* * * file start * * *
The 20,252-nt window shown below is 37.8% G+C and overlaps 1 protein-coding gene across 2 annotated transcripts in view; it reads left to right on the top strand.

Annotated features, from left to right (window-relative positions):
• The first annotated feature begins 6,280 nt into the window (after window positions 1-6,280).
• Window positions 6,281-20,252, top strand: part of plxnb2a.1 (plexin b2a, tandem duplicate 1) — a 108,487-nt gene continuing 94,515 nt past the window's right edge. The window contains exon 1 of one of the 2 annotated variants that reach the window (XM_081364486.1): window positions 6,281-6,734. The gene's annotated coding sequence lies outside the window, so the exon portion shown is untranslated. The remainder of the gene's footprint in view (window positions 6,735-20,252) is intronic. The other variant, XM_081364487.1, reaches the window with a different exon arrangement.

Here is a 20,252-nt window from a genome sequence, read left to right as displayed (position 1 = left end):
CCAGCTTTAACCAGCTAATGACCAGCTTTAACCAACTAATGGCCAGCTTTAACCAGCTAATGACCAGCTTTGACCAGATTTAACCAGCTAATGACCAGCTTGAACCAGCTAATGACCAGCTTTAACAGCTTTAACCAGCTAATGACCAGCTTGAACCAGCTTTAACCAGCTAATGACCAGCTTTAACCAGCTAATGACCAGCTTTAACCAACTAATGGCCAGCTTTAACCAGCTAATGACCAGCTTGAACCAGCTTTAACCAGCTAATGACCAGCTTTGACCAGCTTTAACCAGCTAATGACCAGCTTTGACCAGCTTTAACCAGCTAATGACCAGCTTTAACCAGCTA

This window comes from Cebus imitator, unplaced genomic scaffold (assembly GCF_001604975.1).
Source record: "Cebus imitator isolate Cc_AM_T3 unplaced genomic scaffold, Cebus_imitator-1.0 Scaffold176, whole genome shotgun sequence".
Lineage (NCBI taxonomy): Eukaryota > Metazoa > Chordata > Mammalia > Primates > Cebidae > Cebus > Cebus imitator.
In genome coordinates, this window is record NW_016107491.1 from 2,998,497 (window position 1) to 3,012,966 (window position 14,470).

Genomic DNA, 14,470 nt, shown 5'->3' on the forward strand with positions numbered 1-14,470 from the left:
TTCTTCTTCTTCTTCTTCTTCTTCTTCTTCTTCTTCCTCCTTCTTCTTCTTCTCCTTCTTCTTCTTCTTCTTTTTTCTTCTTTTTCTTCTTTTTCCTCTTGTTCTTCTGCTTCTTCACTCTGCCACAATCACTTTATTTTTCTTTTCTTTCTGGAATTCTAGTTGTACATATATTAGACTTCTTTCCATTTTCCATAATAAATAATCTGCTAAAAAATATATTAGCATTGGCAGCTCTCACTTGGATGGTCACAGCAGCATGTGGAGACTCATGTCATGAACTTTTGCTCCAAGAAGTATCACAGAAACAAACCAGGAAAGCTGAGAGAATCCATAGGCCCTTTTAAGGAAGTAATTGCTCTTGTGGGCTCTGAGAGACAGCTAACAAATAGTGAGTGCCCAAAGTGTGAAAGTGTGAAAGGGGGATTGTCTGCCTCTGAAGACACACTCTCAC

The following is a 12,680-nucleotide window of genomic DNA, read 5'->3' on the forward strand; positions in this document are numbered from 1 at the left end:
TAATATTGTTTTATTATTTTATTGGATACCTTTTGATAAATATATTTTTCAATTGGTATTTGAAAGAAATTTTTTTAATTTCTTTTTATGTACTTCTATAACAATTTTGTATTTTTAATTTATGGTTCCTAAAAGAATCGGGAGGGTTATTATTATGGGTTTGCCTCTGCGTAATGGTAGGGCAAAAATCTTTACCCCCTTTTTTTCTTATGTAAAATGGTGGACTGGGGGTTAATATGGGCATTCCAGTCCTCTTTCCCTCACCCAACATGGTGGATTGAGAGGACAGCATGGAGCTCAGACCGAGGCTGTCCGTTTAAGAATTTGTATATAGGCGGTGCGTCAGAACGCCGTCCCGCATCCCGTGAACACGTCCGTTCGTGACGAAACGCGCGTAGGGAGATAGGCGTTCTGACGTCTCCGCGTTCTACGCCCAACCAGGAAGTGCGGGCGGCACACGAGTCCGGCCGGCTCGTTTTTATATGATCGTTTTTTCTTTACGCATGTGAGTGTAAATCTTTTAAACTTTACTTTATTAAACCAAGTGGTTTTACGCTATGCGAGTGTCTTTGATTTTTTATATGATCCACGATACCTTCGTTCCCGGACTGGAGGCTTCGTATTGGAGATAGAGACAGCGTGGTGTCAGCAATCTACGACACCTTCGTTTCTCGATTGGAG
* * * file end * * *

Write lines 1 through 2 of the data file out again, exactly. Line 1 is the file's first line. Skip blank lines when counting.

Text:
The 20,252-nt window shown below is 37.8% G+C and overlaps 1 protein-coding gene across 2 annotated transcripts in view; it reads left to right on the top strand.

Annotated features, from left to right (window-relative positions):